Visiting Salvador Dalí in St. Petersburg

An unexpected find in one of Florida’s most family-friendly cities

From Figueres to Florida, how in the world did Salvador Dalí end up with a captivating American museum nestled between a minor-league baseball stadium and a wastewater treatment facility?

Well, the Spanish artist whose surrealist works and wild public behavior left him with a life far from ordinary didn’t moonlight as a sailor in the Tampa Bay Area. Instead, it was the local community that rallied to bring his collection to them. According to the museum’s website, an article in the Wall Street Journal, “U.S. Art World Dillydallies Over Dalí,” led to the museum opening in 1982 — and eventually a stunning new building and expansive collection in 2011. 

I’ve visited Florida off and on over the years, often stopping in Ybor City in Tampa but rarely crossing the Sunshine Skyway Bridge (except after missing an exit closed during construction). That changed last winter when Eliza and I were in the area with my parents. I did a double-take to make sure we had the right Salvador Dalí when my parents told me about the museum for the first time.

Two of my favorite pieces side by side

Be sure to check before you go, but we made our way to the museum on a Thursday night when tickets cost about half as much as usual. As could be expected, a line had already formed by the time we arrived. Eliza was not yet a year and a half at that point, so she entertained herself (and probably many others in line too) by marching up and down the grates on the patio. Waiting allowed us to reflect on the building’s design, a work of art in itself, before even stepping inside.

MVIMG_20190117_165708 (2)
Who needs museums when you can explore grates?

The line moved more quickly than I expected and soon we were face to face with room after room featuring more than 2,000 pieces of Dalí’s paintings. The collection included far more than we could possibly see in a single evening (especially while taking turns running after Eliza, for whom the Persistence of Memory seemed to be more a matter of the persistence of tiring out mommy), but our two hours of browsing was enough to get a good sense of how much you can see in a short period of time — and how much we need to go back again.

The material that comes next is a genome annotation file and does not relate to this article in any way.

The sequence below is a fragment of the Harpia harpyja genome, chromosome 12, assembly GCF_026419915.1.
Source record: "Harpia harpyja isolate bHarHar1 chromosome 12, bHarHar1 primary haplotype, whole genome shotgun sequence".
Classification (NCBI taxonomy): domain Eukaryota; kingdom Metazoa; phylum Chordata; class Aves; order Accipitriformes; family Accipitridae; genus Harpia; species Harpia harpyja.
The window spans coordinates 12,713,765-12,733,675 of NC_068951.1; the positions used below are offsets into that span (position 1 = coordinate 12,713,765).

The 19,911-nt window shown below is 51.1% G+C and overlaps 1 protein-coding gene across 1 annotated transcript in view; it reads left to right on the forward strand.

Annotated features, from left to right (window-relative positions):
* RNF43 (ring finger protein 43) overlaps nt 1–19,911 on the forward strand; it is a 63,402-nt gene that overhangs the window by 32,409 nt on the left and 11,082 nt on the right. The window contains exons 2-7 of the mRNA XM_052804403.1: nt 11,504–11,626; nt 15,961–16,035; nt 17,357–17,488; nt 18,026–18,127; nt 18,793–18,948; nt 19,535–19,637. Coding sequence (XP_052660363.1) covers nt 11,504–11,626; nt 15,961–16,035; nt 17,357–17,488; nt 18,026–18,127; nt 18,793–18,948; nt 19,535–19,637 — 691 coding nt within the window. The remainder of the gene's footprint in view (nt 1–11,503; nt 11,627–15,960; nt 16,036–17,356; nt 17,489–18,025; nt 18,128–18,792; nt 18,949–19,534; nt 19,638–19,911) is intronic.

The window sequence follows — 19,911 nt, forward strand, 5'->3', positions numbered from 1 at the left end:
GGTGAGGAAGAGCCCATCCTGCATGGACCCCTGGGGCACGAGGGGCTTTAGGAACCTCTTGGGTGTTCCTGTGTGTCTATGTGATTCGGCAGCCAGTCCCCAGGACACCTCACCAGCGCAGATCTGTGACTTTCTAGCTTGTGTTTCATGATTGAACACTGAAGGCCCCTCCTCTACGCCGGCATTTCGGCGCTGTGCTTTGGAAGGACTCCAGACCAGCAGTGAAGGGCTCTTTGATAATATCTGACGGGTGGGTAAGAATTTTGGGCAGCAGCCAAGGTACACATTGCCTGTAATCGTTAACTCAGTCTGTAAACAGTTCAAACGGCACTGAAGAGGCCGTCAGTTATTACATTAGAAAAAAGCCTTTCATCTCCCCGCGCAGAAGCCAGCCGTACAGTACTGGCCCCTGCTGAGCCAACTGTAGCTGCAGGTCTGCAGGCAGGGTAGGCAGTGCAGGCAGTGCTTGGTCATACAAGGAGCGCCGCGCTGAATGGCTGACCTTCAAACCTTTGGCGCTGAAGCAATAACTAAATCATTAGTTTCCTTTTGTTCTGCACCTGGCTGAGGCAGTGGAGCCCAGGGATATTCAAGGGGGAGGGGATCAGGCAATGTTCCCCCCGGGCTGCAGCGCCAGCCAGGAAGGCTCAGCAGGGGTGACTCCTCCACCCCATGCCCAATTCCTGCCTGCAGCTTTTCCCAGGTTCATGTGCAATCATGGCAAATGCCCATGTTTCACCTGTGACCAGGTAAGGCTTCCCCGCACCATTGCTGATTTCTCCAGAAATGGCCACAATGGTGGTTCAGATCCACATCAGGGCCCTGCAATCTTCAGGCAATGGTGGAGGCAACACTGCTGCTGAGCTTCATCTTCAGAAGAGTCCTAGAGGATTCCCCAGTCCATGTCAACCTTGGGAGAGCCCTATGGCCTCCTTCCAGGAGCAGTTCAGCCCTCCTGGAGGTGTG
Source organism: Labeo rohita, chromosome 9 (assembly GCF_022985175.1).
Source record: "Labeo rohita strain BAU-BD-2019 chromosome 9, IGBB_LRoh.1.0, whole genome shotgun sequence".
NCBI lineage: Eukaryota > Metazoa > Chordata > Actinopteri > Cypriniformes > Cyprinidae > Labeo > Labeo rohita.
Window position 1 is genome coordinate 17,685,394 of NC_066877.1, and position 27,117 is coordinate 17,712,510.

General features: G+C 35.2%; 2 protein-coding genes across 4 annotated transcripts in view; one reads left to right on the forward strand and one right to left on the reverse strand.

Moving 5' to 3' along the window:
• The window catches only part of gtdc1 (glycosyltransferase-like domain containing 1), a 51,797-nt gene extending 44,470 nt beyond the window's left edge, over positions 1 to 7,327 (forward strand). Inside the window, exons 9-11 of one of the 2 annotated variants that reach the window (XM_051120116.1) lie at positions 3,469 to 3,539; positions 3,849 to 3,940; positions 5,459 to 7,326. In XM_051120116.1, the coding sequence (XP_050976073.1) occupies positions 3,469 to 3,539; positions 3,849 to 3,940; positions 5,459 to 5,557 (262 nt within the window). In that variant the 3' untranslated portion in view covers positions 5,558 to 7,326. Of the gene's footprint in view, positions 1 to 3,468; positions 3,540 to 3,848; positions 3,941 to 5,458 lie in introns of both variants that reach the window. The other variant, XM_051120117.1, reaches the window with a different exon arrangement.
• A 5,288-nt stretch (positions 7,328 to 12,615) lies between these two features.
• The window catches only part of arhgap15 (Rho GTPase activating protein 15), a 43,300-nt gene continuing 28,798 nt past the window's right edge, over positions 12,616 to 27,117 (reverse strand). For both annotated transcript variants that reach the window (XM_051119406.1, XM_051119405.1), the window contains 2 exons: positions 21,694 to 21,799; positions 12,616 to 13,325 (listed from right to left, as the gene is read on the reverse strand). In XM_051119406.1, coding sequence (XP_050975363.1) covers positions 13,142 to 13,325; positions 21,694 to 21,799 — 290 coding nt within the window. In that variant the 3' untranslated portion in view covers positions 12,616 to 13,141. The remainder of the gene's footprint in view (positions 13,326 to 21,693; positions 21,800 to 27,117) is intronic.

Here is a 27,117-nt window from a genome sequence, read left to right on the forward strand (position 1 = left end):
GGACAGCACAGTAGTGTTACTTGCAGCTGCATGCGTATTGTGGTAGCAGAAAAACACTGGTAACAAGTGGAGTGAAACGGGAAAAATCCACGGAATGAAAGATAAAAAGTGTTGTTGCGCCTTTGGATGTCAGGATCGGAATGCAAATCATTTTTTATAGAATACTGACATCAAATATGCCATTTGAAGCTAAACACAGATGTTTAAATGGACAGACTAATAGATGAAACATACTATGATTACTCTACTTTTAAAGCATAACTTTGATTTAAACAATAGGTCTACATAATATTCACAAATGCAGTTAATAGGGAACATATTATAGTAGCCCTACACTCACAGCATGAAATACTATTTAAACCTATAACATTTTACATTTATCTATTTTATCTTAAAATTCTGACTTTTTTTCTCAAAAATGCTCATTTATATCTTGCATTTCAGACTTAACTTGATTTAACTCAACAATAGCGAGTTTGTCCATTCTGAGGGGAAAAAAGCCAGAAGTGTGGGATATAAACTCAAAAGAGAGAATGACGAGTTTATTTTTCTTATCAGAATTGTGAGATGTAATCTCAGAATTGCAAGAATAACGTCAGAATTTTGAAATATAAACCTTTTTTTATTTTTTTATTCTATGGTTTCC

MVIMG_20190117_174832 (1)
The view from the 3rd floor, which holds all the galleries

After browsing the galleries, we shared a few tapas at Café Gala on the first floor. The menu strived to remain true to the plates I’d come to expect after our several weeks in Spain, from which we’d returned only a month earlier.

And, of course, I had to snap one last photo in the bathroom wearing Dalí’s trademark ’stache before leaving. Especially with our digital and interactive technologies these days, I love when museums take a particularly playful and light-hearted approach, which was certainly the case at the Dalí Museum. There are touches of whimsy all throughout the galleries for you to find — including the chance to immerse yourself into a few of his paintings (yes, literally).

 

If you go, here are a few tips to have the best possible visit: 

  • Take advantage of the reduced admission rates every Thursday from 5 – 8 p.m.; if you end up with a wait, enjoy the sights of the building itself (and grate walking if so inclined)
  • Order food and drink from Café Gala and eat outside in the avant-garden (oh so cleverly named) if the weather permits, which, since it’s Florida, it probably will
  • Take a walk along the water around your visit and be sure to take in the beauty of the city of St. Petersburg if you can make a full day or even a weekend out of it

Salvador Dalí Museum
1 Dali Blvd, St. Petersburg, FL 33701

MVIMG_20190117_191239 (2)
Upon leaving, these somewhat surreal palm trees greeted us; how fitting, though I can only wonder how much more surreal they would have been through the eyes of Dalí!

If you’re looking for a list of other fun museums across Florida, here are several others I’m eyeing.

Leave a Reply

Fill in your details below or click an icon to log in:

WordPress.com Logo

You are commenting using your WordPress.com account. Log Out /  Change )

Google photo

You are commenting using your Google account. Log Out /  Change )

Twitter picture

You are commenting using your Twitter account. Log Out /  Change )

Facebook photo

You are commenting using your Facebook account. Log Out /  Change )

Connecting to %s